It has been previously shown that the orchid symbiotic bacteria are able to synthesize substances (phytohormones, vitamins, ferments, amino acids, antibiotics) which control germination of seeds, the plant development and growth, forming of mycorrhiza and resistance towards phytopathogens [8,10,14,15].

There is definite lack of data concerning symbiotic bacteria associated with underground organs of moderate climate orchids from Northern hemisphere in their natural habitat [16,17]. The associative bacteria of Orchidaceae that might play a crucial part in controlling onthogenesis as well as in the expansion of the host plant ecological amplitude and symbioses, their forming and stability are practically unstudied [18]. The results of such studies could be used for the purposes of rare orchid species conservation, their introduction and reintroduction. They could be also implemented in optimization of the in vitro multiplication and cultivation of the orchids, and for decorative or medicinal purposes.

This research aims to explore the rhizosphere and endophytic complexes of microorganisms in the young and old tubers of Moorland Spotted Orchid Dactylorhiza maculata (L.) Soó in its natural habitat of moderate climate Northern hemisphere, notably Central European Russia.


2.1. Research Objects

The object of the research was the root layer in the soil, the inner tissues of tubers belonging to D. maculata grown in Central European Russia (Yaroslavl region) and microorganisms isolated from them. D. maculata is a permanent herbaceous plant with a young tuber forming yearly during the vegetation while the one formed in previous year dies off [19]. The D. maculata of the case study grew in a young birch forest with a touch of alder, mixed herbs and gramineous environment, in the loamy sod-podzolic soil. The humus content in the layer where the tubers were found (3 - 8 cm) was 1.4%, рН-4.2.

2.2. Sampling and the Preparation of Samples for Microbiological Analysis

The samples were gathered during the flowering period of D. maculata when the plants still had both their old and new tubers. The underground organs were carefully dug up and the samples of the rhizosphere were taken. Those included the 2 mm soil layer adjoining tubers. The soil samples were dried and cleaned from inclusions, crushed in sterile conditions and later used for marker fatty-acids detection.

The tubers have been washed three times in sterile tap water while shaken in shake-flask propagator for 15 min. Their surface has been sterilized in 6% chloramine solution for 6 min, then washed three times in sterile tap water and dried. Then the tubers were weighed and dried until they acquired constant weight, and used for detection of marker fatty-acids. Some of the tubers were left fresh so that they could be used to isolate the microorganisms from by cultivation method.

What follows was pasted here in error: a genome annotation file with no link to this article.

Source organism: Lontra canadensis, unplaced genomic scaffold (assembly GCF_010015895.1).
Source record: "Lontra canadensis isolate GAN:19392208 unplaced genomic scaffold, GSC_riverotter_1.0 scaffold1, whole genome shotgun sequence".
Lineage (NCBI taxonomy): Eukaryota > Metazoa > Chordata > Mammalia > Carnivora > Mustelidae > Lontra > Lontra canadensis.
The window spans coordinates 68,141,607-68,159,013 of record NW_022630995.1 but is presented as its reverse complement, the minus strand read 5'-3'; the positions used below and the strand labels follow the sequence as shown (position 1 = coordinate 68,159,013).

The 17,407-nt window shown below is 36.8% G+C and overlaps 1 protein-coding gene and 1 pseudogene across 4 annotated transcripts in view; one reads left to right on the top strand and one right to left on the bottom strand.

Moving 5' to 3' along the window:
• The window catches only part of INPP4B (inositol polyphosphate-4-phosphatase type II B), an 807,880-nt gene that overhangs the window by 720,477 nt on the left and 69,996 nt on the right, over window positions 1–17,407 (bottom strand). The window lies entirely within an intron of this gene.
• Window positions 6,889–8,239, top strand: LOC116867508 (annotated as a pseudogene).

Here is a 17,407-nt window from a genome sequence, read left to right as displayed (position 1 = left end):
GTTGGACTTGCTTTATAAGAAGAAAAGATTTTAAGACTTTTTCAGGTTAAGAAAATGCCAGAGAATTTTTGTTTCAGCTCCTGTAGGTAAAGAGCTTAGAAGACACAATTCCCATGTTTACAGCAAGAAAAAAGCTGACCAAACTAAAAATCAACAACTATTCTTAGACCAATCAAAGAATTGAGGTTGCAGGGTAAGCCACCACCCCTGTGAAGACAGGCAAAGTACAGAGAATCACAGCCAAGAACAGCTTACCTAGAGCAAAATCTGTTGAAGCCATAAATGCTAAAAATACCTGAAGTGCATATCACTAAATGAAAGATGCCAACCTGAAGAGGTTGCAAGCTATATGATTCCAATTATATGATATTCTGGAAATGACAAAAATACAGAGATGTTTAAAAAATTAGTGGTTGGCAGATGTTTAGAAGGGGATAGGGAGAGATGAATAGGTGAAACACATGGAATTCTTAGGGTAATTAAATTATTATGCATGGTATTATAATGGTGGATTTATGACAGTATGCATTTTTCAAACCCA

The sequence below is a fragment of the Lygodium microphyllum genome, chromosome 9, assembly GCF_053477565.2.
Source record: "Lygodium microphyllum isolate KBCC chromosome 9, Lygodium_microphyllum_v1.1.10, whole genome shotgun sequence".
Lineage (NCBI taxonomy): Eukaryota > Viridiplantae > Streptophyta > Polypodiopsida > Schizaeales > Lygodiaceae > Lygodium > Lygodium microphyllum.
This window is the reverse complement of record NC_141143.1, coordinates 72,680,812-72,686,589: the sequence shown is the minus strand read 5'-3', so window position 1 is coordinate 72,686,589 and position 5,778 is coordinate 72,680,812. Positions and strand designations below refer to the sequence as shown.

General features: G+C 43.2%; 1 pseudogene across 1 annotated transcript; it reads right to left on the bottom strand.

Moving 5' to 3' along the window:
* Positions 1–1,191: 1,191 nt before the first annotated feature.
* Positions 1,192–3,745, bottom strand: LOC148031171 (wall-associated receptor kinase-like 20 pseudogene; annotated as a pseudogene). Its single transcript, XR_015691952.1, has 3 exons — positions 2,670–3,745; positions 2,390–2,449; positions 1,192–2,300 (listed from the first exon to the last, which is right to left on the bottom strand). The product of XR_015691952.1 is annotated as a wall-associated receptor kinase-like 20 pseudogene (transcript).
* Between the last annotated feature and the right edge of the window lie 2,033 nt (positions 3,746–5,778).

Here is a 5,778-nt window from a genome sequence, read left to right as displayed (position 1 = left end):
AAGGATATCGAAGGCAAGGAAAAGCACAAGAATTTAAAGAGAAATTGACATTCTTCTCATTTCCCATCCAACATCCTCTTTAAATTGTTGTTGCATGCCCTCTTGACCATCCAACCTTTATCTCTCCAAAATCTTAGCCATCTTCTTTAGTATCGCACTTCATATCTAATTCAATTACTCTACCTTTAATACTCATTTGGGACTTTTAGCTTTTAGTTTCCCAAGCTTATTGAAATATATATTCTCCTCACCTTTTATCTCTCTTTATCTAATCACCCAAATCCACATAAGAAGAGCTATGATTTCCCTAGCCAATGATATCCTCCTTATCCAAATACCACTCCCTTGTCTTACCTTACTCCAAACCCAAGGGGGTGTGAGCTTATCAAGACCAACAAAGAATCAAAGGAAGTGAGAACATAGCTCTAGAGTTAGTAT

In all cases the average sample included materials from five plants.

2.3. Reconstruction of Bacterial Community Using Biomarker Analysis

Using gas chromatography-mass spectrometry method (GC-MS) specific chemical markers have been detected on the surface structures of microorganisms (fatty acids, hydroxy acids, aldehydes). Taxonomy structure of D. maculata rhizosphere microbiocenosis and that of the tuber inner tissues has been reconstructed through wellestablished algorithm [13]. The instrument used in this research was chromatograph mass spectrometer АТ 5973 D produced by Agilent Technologies (USA).

A melted sample (1.0 g) was subjected to acid methanolysis by treatment in 0.6 ml 1M HCl-methanol solution for 3 hrs at 80˚C. At this stage the compound lipids of microorganisms and other cells from the sample release fatty acids and aldehydes. Fatty acid methyl esters received in the solution were then extracted by applying 200 mkl of hexane, dried and treated by 20 mkl of N, O-bis(trimethylsilyl)trifluoroacetamide (BSTFA) for 15 min at 80˚C in order to produce trimethylsilyloxy acid esters as well as alcohol and sterols. For analysis purposes reagent solution (2 ml) was introduced into injector of the chromate-mass-spectrometer (GC-MS). This is usual procedure for lipid fraction investigation of biologic matter. GC-MS analysis was performed on chromatograph mass spectrometer GCMS-QP 2000 (Shimadzu, Japan). The quadrupole mass spectrometer has a resolution of 0.5 mass units over the whole mass range of 2 - 1000 amu. Ionization is performed by electrons at 70 eV. The sensitivity of GC-MS system is at 1 ng methyl stearate in constant scanning mode and the same in selected ion mode. Chromatographic probing was achieved by a fused silica capillary column HP-5MS 25 m long and 0.25 mm wide in internal diameter. Chromatography was performed in programmed temperature mode with the temperature range set from +130˚C to +320˚C, temperature rate 5 grad/min. Temperature in the injector was +280˚C, interface temperature +250˚C.